It's Official: Before Musk, Twitter Was the Worst-Run Tech Company in the World

(AP Photo/Jose Luis Magana)

Before the Elon Musk buyout, Twitter looks like the worst-run tech company ever with new revelations about lax security, no oversight, and a corporate culture geared towards hiding the ugly truth from the company’s own board of directors and the FTC.


Former CEOs Jack Dorsey and Parag Agrawal have some ‘splainin to do.

Almost unnoticed among the more salacious #TwitterFiles reveals from Matt Taibbi, Bari Weiss, and Michael Shellenberger, “the stuff uncovered in the Twitter whistleblower report is much crazier,” according to Twitter user Avid Halaby. Halaby did a deep dive into the newly released insider materials, and his Twitter thread shows a company that was a Rube Goldberg device of bad policies and worse execution.

Whistleblower Peiter “Mudge” Zatko is the company’s former Security Lead and a longtime advocate of better internet security practices. Zatko first went public back in August, with CNN reporting his claim that “Twitter trusted far too many employees with access to sensitive user data, creating a fragile security posture that an outsider could exploit to wreak havoc on the platform,” and that “one or more current Twitter employees may be working for a foreign intelligence service,” and that “Agrawal misled the company’s board of directors by discouraging Zatko from providing a full account of Twitter’s security weaknesses.

Halaby reports that in 2020, “Twitter had security incidents serious enough they had to be reported to the federal government on an almost weekly basis.” At the exact same time, Agarwal “was lying about how secure” the platform was.


According to the legal papers filed by Zatko’s attorneys, more than half of the company’s 11,000 full-time employees “had privileged access to Twitter’s production systems.” That’s a security nightmare, particularly now that it’s come to light that “Twitter didn’t monitor employee computers at all,” and that “it was not uncommon for employees to install spyware on work devices.”

During the overtly political commotion behind the scenes during the January 6 protests, Zatko “wanted to take action to prevent potential sabotage by a rogue employee,” but “he learned it was not possible for Twitter to secure its production environment.”

What was really going on? Not even the company’s own management could say for sure.

Even worse — is that even possible at this point? — is that the platform’s entire existence, its treasure trove of users and user data, sat beneath a digital Sword of Damocles.

Zatko “realized that a data center failure could potentially cause the permanent loss of all of Twitter’s data,” Halaby reports. “He shared this fact with senior leadership, who instructed him not to put it in writing for the Board.”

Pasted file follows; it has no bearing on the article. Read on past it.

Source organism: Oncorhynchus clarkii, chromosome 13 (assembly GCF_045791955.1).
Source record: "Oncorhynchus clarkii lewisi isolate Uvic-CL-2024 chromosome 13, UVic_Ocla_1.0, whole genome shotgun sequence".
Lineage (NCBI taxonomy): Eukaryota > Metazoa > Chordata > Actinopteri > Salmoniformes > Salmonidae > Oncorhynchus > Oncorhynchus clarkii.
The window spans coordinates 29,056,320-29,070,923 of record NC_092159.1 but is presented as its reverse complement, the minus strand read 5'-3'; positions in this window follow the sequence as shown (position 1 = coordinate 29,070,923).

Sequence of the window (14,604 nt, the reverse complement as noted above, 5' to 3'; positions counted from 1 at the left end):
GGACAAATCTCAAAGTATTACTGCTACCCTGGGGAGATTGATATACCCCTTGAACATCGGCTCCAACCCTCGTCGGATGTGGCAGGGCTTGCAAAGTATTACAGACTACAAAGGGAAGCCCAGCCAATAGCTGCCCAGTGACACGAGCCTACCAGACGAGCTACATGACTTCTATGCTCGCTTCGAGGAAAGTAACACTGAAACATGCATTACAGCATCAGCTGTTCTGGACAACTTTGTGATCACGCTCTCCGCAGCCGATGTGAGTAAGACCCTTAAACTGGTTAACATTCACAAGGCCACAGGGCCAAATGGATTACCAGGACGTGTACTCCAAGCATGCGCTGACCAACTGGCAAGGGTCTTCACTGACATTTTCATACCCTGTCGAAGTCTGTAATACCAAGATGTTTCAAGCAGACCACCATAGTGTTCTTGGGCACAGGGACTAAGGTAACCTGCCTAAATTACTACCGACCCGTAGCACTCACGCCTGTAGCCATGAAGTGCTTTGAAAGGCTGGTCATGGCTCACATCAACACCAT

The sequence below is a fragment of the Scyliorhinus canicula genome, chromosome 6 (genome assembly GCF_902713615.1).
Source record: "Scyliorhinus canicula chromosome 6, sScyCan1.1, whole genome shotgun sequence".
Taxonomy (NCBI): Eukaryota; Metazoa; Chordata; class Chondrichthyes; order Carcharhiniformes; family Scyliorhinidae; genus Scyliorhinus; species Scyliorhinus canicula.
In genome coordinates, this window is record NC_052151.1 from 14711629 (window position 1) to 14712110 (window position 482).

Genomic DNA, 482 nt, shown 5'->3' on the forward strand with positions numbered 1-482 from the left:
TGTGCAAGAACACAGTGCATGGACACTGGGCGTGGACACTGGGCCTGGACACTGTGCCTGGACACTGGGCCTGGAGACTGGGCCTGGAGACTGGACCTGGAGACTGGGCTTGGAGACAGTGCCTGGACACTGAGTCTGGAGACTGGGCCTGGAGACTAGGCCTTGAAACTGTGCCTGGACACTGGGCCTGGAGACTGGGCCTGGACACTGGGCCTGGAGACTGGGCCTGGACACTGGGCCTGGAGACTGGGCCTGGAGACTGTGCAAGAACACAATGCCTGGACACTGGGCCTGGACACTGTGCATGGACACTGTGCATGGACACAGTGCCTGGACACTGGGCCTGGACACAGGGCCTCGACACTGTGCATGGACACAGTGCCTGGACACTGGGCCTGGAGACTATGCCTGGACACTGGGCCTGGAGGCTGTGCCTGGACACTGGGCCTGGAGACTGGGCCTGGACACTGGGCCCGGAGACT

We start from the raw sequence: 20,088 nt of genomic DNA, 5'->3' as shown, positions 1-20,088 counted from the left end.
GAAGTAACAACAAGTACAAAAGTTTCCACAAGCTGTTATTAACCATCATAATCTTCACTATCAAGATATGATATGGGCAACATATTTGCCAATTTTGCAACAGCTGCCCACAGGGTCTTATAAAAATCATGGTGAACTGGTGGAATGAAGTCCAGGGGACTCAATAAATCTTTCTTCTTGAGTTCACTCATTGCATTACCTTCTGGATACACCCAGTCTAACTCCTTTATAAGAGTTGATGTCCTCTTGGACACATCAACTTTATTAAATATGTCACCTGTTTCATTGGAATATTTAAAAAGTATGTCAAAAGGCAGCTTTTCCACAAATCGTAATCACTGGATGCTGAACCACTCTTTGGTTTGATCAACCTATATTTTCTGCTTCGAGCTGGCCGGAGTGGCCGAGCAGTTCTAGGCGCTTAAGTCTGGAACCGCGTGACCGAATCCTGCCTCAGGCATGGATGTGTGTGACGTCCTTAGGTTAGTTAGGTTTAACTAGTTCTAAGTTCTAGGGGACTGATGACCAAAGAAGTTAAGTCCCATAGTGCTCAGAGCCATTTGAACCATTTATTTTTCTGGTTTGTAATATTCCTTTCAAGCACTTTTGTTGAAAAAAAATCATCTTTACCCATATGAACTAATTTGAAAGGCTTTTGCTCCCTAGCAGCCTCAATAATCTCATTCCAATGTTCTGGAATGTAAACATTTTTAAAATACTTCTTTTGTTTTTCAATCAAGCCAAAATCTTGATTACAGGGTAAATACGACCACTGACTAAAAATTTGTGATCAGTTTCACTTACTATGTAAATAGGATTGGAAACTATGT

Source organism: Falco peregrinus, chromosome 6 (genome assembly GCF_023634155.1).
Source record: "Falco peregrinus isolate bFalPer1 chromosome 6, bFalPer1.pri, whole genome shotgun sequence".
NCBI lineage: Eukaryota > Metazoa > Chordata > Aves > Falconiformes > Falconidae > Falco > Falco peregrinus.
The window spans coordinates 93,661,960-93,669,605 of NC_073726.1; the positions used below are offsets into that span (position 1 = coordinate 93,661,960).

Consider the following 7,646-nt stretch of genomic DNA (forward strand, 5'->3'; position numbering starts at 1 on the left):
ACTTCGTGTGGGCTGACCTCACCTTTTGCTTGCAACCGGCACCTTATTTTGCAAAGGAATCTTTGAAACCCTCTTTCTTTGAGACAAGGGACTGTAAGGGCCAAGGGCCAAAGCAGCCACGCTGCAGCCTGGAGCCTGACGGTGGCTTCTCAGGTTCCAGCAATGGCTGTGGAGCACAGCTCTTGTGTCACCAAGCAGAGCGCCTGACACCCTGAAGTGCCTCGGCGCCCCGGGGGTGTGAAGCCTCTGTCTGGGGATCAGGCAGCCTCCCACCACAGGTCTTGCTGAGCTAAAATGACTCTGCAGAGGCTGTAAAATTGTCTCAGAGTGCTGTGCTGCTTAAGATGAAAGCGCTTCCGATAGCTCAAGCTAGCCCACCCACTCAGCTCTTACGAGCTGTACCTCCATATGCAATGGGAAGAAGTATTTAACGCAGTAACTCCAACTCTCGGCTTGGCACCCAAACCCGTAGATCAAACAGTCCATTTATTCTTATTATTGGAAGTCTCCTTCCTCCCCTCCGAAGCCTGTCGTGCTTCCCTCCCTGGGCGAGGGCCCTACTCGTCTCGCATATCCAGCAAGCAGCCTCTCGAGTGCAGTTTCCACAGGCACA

It almost happened, too:

In or around the spring of 2021, Twitter’s primary data center began to experience problems from a runaway engineering process, requiring the company to move operations to other systems outside of this datacenter. But, the other systems could not handle these rapid changes and also began experiencing problems. Engineers flagged the catastrophic danger that all the data centers might go offline simultaneously. A couple months earlier in February, Mudge had flagged this precise risk to the Board because Twitter data centers were fragile, and Twitter lacked plans and processes to “cold boot.” That meant that if all the centers went offline simultaneously, even briefly, Twitter was unsure if they could bring the service back up. Downtime estimates ranged from weeks of round-the-clock work, to permanent irreparable failure.

Twitter survived — but barely.

Former management could be in legal hot water for lying to the FTC, as well.

The company signed a 2011 Consent Order with the nation’s trade commission, committing them to a “uniform process to develop and test software” called an SDLC.

But as Zatko’s whistleblower report shows:


What this looks exactly like is that Twitter was lying to federal regulators, on Agrawal’s direct order. Agrawal only became CEO in November of 2021.


Was management similarly misleading the FTC and its own board during the previous ten years under Dorsey?

Given that the company’s security and development practices never improved, and that the FTC never raised an eyebrow, it’s almost impossible to conclude anything else.

It’s no wonder the board sued Musk to force him to follow through on his purchase of the company because the old management didn’t want to be the ones caught next to the fan when the you-know-what hit.

I sincerely hope Musk can turn things around, but these revelations show it’s going to be a more difficult job than anyone thought.

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